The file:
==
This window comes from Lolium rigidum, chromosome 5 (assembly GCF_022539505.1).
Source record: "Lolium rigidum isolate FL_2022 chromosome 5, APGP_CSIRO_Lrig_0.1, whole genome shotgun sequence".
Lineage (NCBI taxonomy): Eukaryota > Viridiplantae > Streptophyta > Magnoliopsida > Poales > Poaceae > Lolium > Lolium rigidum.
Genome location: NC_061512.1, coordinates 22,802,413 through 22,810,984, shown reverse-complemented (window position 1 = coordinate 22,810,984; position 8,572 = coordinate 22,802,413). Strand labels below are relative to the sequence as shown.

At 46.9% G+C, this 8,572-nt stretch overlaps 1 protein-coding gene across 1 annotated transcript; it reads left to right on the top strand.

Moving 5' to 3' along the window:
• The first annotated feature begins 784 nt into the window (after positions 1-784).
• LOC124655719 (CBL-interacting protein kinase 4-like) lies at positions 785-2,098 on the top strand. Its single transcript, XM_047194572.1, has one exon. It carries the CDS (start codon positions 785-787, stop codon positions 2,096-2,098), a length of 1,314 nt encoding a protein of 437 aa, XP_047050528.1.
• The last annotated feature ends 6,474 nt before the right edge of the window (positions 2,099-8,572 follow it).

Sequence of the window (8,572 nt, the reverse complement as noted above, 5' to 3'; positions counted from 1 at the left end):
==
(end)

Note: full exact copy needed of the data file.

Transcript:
This window comes from Lolium rigidum, chromosome 5 (assembly GCF_022539505.1).
Source record: "Lolium rigidum isolate FL_2022 chromosome 5, APGP_CSIRO_Lrig_0.1, whole genome shotgun sequence".
Lineage (NCBI taxonomy): Eukaryota > Viridiplantae > Streptophyta > Magnoliopsida > Poales > Poaceae > Lolium > Lolium rigidum.
Genome location: NC_061512.1, coordinates 22,802,413 through 22,810,984, shown reverse-complemented (window position 1 = coordinate 22,810,984; position 8,572 = coordinate 22,802,413). Strand labels below are relative to the sequence as shown.

At 46.9% G+C, this 8,572-nt stretch overlaps 1 protein-coding gene across 1 annotated transcript; it reads left to right on the top strand.

Moving 5' to 3' along the window:
• The first annotated feature begins 784 nt into the window (after positions 1-784).
• LOC124655719 (CBL-interacting protein kinase 4-like) lies at positions 785-2,098 on the top strand. Its single transcript, XM_047194572.1, has one exon. It carries the CDS (start codon positions 785-787, stop codon positions 2,096-2,098), a length of 1,314 nt encoding a protein of 437 aa, XP_047050528.1.
• The last annotated feature ends 6,474 nt before the right edge of the window (positions 2,099-8,572 follow it).

Sequence of the window (8,572 nt, the reverse complement as noted above, 5' to 3'; positions counted from 1 at the left end):